I've recently answered this question and noticed a weird situation.
The author of the puzzle had in his mind a solution, which happened to be very similar to my answer. Though, he decided to assign the "Best answer" to another solution, simpler and easier to understand, but completely different from the author's solution. Now I ask:
What makes a solution the best?
Apparently, there are only $3$ valid answers to my question:

  • The answer that the author had in his mind.
  • The most original, simple and creative answer, even if different from author's solution.
  • The puzzle was too broad, so any answer is valid as another.

Any answer of these has consequences: if it's what the author was thinking of, then Nit accepted the wrong answer as best; if it's the most original answer, then this would be a serious issue for riddles and "what am I?" puzzles, since all the answers are usually very creative and varied; if the puzzle was too broad, it should have been closed instead of protected!
Share your opinion!


2 Answers 2


What makes a solution the best?

It's very simple: Whichever solution the author of the question decides it is.

The accepted answer is left completely up to the user who asked the question. If you would like to express your own opinion, do so via upvotes and downvotes. However, only the author of the question can decide which answer is marked as accepted.

  • 1
    $\begingroup$ As exemplified by this question where the accepted answer has a score of MINUS 21. $\endgroup$ Apr 28, 2015 at 18:54

It is up to the OP to accept the answer which, in his eyes, is the best answer to a question. sometimes (in the case of your tagged question) it might not be as clear as to what the OP is thinking.

Though it stands to reason if there are multiple answers which are correct then the question is probably too broad, then again if there is a lateral thinking tag (not the case for your tagged question) I would say there will always be multiple possible answers. In case of the lateral thinking tag it is up to the OP to select the answer which best fits but also has some quality. Quality of an answer is relative though. You might say a well explained question like yours has more quality than the accepted answer. In other cases a very long answer, or one with many formula's proving a given answer might sometimes be less desirable, since it will be harder to understand for most. There an answer with a worded explanation which is shorter and well formulated might be the best answer to accept.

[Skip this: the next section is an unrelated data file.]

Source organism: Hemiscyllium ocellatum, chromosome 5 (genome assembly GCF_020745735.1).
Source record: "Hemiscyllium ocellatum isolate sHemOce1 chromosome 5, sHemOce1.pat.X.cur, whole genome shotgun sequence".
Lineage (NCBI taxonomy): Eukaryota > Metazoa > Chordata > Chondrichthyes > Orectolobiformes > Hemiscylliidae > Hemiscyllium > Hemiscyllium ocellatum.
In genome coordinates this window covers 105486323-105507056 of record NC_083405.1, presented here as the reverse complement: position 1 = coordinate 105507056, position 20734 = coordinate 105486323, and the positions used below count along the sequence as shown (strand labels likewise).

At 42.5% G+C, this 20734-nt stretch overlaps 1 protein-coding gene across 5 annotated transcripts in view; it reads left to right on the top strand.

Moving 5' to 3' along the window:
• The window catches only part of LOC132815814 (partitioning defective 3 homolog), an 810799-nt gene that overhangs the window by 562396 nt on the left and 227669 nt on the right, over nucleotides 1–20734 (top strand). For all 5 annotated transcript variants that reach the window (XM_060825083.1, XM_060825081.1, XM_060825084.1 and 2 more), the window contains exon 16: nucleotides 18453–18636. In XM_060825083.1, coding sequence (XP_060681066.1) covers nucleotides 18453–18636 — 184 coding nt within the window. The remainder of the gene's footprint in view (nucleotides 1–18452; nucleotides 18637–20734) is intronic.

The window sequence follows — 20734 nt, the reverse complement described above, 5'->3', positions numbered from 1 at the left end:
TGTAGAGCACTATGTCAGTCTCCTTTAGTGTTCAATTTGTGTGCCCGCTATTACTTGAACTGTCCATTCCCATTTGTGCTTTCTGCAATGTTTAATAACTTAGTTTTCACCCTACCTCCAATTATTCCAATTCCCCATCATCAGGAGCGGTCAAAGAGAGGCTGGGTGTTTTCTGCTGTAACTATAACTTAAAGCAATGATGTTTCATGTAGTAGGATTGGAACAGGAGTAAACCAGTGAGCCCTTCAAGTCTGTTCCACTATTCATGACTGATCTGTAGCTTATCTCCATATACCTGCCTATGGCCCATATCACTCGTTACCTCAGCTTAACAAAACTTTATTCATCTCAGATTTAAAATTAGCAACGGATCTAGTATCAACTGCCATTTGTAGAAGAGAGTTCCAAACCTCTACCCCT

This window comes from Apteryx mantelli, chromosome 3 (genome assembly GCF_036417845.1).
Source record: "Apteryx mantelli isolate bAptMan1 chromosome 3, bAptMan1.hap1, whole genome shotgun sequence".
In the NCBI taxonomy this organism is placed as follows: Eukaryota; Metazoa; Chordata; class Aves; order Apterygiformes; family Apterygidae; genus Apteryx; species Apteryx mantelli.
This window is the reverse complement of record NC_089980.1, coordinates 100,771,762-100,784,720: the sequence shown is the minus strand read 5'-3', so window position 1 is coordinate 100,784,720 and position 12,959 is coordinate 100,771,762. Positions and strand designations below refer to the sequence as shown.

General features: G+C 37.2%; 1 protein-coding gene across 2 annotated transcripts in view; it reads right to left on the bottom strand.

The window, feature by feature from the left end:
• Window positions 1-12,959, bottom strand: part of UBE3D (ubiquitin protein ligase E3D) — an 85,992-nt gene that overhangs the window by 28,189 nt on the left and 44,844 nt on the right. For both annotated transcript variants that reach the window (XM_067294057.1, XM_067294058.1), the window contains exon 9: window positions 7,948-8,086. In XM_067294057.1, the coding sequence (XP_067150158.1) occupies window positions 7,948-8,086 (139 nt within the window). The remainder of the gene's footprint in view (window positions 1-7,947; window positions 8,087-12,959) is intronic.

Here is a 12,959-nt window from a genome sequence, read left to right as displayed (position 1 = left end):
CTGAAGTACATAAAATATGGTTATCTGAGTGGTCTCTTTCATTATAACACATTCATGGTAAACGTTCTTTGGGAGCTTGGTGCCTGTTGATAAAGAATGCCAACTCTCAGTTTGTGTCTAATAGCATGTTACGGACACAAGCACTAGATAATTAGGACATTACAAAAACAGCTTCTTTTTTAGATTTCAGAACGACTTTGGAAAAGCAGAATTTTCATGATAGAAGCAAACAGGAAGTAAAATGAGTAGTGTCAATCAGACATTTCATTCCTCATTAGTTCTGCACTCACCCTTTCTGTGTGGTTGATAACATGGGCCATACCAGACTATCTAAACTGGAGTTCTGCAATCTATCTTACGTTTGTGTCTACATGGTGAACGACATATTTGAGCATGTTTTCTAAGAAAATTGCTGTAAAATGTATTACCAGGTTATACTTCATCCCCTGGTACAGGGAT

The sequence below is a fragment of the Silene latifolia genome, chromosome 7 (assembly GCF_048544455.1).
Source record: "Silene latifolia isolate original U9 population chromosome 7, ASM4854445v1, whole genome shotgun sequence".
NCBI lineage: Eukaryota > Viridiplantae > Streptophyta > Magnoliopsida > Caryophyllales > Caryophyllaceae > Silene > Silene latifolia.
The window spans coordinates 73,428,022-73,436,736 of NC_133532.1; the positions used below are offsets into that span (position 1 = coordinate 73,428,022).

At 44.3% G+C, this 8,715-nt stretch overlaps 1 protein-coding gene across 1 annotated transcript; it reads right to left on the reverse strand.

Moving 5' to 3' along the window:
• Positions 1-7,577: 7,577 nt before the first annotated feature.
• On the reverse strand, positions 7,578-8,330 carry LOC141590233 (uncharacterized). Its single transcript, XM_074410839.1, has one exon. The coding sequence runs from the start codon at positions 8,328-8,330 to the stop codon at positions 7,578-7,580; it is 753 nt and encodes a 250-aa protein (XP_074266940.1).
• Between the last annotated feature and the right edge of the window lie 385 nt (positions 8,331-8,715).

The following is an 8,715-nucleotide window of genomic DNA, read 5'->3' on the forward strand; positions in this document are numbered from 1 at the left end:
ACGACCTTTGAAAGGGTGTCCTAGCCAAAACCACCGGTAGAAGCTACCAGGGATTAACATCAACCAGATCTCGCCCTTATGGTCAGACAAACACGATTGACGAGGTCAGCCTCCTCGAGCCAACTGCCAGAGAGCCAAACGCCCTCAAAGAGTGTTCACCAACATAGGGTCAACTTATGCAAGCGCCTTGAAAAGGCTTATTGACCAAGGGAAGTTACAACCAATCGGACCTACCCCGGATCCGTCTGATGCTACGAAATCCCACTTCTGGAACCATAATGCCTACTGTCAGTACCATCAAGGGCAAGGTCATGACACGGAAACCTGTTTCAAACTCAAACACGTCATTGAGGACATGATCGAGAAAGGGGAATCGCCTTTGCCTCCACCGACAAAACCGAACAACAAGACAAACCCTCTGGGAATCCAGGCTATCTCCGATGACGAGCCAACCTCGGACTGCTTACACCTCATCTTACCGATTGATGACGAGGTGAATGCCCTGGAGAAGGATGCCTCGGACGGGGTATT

In questions without the lateral-thinking tag I would like to argue there should only be 1 possibility. If there are multiple like this question you need to refine your question by posting hints and expanding the question with more information to narrow the results (as the OP did) though posting hints and expanding a riddle is not a nice way to handle this, it is the best way i can think of.

Then after refining, if the question is still to broad it should be closed (if the OP can't add any more information without giving the answer away).

In the end it comes down to the OP (and the community).

Lateral thinking
The accept answer to a question with this tag should be either of the following:
- The one the community voted highest.
- The answer the OP had in mind.
- The answer which changed the OP's mind about being the best fitted as answer, which could be for comical or ecstatic reasons.

Other cases
- if the question is too broad but can be refined to yield 1 true output it should be done by OP.
- if the question is too broad but can't be refined to yield 1 true output it should be closed as such.

Typing this I came to the realization, if the question is very well received by the community like the one mentioned it means the community does not view it as too broad and accept the possibility of multiple answers, in this case making a community post and accepting multiple answer might even be the best idea (?)


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